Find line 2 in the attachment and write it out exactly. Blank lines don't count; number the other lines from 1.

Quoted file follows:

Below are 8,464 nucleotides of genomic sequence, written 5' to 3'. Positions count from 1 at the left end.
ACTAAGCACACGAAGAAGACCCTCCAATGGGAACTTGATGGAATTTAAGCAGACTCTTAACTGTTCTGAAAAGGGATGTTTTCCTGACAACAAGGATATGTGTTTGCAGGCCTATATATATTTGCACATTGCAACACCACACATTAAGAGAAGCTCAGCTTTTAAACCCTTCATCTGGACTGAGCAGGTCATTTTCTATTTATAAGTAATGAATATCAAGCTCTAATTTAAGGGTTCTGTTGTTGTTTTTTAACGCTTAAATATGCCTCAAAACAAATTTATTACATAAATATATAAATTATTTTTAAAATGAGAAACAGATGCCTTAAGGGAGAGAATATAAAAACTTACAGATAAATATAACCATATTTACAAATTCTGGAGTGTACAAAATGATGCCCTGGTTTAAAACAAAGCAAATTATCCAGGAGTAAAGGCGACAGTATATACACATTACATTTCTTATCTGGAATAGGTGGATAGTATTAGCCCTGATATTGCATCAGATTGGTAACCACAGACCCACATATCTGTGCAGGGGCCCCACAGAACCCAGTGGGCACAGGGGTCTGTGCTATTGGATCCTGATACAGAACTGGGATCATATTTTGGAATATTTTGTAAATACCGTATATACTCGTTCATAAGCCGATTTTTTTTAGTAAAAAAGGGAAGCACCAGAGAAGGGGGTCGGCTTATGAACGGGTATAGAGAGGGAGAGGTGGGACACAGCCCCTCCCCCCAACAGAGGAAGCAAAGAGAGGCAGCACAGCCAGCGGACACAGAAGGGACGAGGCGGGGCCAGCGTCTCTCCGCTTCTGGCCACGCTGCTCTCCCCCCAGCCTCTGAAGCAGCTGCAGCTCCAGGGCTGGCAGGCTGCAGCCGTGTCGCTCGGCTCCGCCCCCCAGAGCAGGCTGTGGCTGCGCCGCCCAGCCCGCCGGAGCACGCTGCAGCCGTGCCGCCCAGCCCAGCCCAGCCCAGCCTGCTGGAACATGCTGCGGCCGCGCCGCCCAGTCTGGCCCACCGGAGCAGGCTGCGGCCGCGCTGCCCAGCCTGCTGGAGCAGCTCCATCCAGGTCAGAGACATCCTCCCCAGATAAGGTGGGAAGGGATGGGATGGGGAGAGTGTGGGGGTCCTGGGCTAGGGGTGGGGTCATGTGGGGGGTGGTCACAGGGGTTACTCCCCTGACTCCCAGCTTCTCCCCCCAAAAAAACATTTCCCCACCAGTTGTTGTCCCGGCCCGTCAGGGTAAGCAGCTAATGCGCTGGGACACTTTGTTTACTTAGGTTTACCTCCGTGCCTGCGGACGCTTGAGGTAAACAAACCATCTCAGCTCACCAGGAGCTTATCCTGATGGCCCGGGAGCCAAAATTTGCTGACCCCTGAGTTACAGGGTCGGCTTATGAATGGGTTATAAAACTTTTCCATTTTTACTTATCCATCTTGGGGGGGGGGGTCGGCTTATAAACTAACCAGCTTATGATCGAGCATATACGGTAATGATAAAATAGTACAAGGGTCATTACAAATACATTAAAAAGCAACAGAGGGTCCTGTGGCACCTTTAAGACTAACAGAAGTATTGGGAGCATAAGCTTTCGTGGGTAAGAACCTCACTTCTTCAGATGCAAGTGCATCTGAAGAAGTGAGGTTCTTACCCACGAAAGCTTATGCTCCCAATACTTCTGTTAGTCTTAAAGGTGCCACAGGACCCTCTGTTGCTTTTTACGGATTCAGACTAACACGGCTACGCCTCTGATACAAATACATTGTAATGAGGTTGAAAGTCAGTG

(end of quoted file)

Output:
ACTAAGCACACGAAGAAGACCCTCCAATGGGAACTTGATGGAATTTAAGCAGACTCTTAACTGTTCTGAAAAGGGATGTTTTCCTGACAACAAGGATATGTGTTTGCAGGCCTATATATATTTGCACATTGCAACACCACACATTAAGAGAAGCTCAGCTTTTAAACCCTTCATCTGGACTGAGCAGGTCATTTTCTATTTATAAGTAATGAATATCAAGCTCTAATTTAAGGGTTCTGTTGTTGTTTTTTAACGCTTAAATATGCCTCAAAACAAATTTATTACATAAATATATAAATTATTTTTAAAATGAGAAACAGATGCCTTAAGGGAGAGAATATAAAAACTTACAGATAAATATAACCATATTTACAAATTCTGGAGTGTACAAAATGATGCCCTGGTTTAAAACAAAGCAAATTATCCAGGAGTAAAGGCGACAGTATATACACATTACATTTCTTATCTGGAATAGGTGGATAGTATTAGCCCTGATATTGCATCAGATTGGTAACCACAGACCCACATATCTGTGCAGGGGCCCCACAGAACCCAGTGGGCACAGGGGTCTGTGCTATTGGATCCTGATACAGAACTGGGATCATATTTTGGAATATTTTGTAAATACCGTATATACTCGTTCATAAGCCGATTTTTTTTAGTAAAAAAGGGAAGCACCAGAGAAGGGGGTCGGCTTATGAACGGGTATAGAGAGGGAGAGGTGGGACACAGCCCCTCCCCCCAACAGAGGAAGCAAAGAGAGGCAGCACAGCCAGCGGACACAGAAGGGACGAGGCGGGGCCAGCGTCTCTCCGCTTCTGGCCACGCTGCTCTCCCCCCAGCCTCTGAAGCAGCTGCAGCTCCAGGGCTGGCAGGCTGCAGCCGTGTCGCTCGGCTCCGCCCCCCAGAGCAGGCTGTGGCTGCGCCGCCCAGCCCGCCGGAGCACGCTGCAGCCGTGCCGCCCAGCCCAGCCCAGCCCAGCCTGCTGGAACATGCTGCGGCCGCGCCGCCCAGTCTGGCCCACCGGAGCAGGCTGCGGCCGCGCTGCCCAGCCTGCTGGAGCAGCTCCATCCAGGTCAGAGACATCCTCCCCAGATAAGGTGGGAAGGGATGGGATGGGGAGAGTGTGGGGGTCCTGGGCTAGGGGTGGGGTCATGTGGGGGGTGGTCACAGGGGTTACTCCCCTGACTCCCAGCTTCTCCCCCCAAAAAAACATTTCCCCACCAGTTGTTGTCCCGGCCCGTCAGGGTAAGCAGCTAATGCGCTGGGACACTTTGTTTACTTAGGTTTACCTCCGTGCCTGCGGACGCTTGAGGTAAACAAACCATCTCAGCTCACCAGGAGCTTATCCTGATGGCCCGGGAGCCAAAATTTGCTGACCCCTGAGTTACAGGGTCGGCTTATGAATGGGTTATAAAACTTTTCCATTTTTACTTATCCATCTTGGGGGGGGGGGTCGGCTTATAAACTAACCAGCTTATGATCGAGCATATACGGTAATGATAAAATAGTACAAGGGTCATTACAAATACATTAAAAAGCAACAGAGGGTCCTGTGGCACCTTTAAGACTAACAGAAGTATTGGGAGCATAAGCTTTCGTGGGTAAGAACCTCACTTCTTCAGATGCAAGTGCATCTGAAGAAGTGAGGTTCTTACCCACGAAAGCTTATGCTCCCAATACTTCTGTTAGTCTTAAAGGTGCCACAGGACCCTCTGTTGCTTTTTACGGATTCAGACTAACACGGCTACGCCTCTGATACAAATACATTGTAATGAGGTTGAAAGTCAGTG